The Virginia State IBO Championship and IBO World Championship qualifier is in the books for 2017. The Augusta Archers near Staunton, Virginia hosted the tournament. The event attracted a large number of shooters, I was among them.
The Augusta Archers have an excellent place for an outdoor range. Their land is a thickly covered hilly old Southern forest. Old is a guess based on the number of hardwoods on the property.
It was certainly a hilly course located between the scenic Blue Ridge and Allegheny Mountains near the heart of Virginia’s Shenandoah Valley. My campsite for the few days I was there was just off the Blue Ridge Parkway.
As dense as the forest was the ticks, mosquitoes, and other insects were not a problem – a pleasant surprise. The hills, I knew were going to present a challenge for me since 99% of all the 3D targets I’ve ever shot are on flat land.
The Augusta Archers’ range did not disappoint. All targets were placed to make them interesting and realistic. Clearly, a lot of thought had gone into the arrangement.
Of course, the range designers set it up to give us a few brainteasers. One of the best was a two shot sequence. The first was a huge bedded elk. The elk was placed across a deep gorge. From the shooters’ stakes the terrain dipped down the steep ravine of around 20 yards in depth. The elk was then sitting 10 yards up the other side between 32 and 43 yards from the archers in my group depending on their class. The next target was a turkey staked around 24 – 32 yards away standing on rocks in a small stream. From huge to small the targets made you think.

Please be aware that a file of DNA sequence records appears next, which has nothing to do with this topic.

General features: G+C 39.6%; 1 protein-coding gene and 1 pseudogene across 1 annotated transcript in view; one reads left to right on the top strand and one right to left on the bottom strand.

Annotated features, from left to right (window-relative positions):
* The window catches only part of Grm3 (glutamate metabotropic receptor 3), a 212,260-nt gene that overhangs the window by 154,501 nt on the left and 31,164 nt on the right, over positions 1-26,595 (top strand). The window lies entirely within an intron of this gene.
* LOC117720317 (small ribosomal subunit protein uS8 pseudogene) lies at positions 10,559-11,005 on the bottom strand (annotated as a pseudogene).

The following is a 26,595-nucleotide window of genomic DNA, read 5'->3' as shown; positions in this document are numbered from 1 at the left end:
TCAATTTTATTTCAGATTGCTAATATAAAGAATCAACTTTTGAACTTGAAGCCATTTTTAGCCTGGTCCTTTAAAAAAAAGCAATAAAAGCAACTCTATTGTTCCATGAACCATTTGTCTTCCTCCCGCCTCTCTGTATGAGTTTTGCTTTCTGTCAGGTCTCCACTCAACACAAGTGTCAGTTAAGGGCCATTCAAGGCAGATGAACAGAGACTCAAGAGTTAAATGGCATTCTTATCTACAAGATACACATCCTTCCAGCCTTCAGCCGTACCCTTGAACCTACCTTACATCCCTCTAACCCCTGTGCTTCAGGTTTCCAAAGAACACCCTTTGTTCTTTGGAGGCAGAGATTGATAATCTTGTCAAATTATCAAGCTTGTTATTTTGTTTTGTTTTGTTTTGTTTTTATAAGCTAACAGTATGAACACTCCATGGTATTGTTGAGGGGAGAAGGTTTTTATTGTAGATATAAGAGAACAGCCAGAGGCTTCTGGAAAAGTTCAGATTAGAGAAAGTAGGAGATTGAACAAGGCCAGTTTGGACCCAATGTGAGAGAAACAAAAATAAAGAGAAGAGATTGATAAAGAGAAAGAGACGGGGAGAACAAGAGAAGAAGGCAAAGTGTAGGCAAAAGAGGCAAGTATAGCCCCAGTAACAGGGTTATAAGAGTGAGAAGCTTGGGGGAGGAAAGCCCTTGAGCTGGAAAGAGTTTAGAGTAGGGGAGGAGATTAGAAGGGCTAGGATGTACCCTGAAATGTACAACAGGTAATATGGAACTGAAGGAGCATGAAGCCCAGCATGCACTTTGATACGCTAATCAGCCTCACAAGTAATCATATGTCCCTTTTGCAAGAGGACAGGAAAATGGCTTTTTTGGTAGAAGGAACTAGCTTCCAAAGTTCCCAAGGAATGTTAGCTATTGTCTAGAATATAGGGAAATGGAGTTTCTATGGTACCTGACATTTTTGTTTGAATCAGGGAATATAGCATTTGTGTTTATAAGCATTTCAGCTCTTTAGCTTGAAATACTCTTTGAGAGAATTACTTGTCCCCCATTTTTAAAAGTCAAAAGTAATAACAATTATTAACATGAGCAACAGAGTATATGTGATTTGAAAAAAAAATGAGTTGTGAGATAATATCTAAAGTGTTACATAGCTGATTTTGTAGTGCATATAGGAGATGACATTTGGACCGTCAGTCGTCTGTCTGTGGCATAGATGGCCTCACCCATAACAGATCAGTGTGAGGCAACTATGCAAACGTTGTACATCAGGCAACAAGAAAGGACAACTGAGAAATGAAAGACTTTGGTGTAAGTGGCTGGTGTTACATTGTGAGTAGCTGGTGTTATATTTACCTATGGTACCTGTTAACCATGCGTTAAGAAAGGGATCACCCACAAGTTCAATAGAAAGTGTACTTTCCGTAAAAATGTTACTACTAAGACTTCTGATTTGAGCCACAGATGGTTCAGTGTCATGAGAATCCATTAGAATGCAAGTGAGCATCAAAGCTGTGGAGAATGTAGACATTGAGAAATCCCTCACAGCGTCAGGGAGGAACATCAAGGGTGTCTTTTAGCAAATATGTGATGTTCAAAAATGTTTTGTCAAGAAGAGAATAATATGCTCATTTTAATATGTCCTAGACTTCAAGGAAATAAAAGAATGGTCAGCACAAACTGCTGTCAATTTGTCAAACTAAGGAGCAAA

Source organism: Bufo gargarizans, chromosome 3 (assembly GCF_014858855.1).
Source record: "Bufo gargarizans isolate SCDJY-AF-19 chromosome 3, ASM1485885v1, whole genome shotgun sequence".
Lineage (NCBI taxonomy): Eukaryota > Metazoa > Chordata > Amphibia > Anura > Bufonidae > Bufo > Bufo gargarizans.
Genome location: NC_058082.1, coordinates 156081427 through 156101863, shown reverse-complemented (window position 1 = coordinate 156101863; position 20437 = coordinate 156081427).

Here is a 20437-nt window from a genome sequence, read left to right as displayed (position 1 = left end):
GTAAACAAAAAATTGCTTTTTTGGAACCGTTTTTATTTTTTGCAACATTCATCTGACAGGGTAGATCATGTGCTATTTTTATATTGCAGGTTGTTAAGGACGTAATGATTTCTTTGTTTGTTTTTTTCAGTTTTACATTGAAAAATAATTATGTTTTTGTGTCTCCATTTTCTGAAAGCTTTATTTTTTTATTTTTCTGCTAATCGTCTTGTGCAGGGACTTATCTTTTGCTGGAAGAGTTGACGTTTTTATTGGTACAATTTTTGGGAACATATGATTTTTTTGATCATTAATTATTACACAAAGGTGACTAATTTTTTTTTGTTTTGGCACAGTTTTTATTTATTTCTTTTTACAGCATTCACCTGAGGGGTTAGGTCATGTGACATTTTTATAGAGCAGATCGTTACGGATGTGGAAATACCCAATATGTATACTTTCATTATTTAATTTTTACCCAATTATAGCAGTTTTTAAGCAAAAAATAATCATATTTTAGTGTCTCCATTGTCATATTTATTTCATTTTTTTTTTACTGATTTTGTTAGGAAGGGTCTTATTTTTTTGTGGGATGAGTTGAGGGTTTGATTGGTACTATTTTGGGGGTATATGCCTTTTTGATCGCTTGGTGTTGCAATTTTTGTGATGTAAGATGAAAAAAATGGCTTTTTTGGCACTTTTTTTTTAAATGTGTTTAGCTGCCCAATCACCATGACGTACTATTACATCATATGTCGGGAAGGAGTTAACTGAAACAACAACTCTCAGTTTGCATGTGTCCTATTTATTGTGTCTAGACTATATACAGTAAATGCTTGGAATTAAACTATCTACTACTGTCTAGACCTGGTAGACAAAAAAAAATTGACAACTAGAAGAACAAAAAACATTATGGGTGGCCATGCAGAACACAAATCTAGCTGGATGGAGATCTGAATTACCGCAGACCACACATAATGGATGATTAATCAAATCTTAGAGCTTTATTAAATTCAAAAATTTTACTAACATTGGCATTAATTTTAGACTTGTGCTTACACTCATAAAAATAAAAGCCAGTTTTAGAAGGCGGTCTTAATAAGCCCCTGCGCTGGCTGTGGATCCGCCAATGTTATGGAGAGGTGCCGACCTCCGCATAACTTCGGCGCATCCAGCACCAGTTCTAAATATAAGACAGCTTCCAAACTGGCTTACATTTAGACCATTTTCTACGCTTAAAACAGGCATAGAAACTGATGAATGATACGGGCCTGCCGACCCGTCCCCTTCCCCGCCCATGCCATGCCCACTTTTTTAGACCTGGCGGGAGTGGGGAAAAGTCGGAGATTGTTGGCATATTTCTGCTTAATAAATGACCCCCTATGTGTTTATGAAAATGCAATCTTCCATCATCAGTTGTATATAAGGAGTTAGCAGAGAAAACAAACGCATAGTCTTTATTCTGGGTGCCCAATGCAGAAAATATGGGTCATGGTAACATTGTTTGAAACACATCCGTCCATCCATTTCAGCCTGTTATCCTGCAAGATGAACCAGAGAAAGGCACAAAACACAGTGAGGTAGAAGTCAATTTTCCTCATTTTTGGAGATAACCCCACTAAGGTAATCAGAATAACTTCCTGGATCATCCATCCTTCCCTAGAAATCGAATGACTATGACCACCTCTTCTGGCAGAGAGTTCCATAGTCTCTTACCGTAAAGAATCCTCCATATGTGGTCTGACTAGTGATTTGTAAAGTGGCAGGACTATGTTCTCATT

Aside from me the group I shot with consisted of a mother/daughter team in the FBO class, Ginger and Sarah, respectively. Jay, an advanced hunter class shooter completed our quartet.
The range was large. Our group was the second out in the morning on Sunday. We were never forced to wait for a target and moved along without stopping other than to shoot. The 30 targets still took over four hours to complete. There was a lot of walking. This is not a complaint. The land was so picturesque the trek is worth repeating.
Part of the slowness was time lost to hunt arrows that missed the mark. As tough as the course was I was happy not to have been one of those that ended up with a zero. Aside from the misses I witnessed, I heard a few other arrows zipping past their intended goal and banging off trees.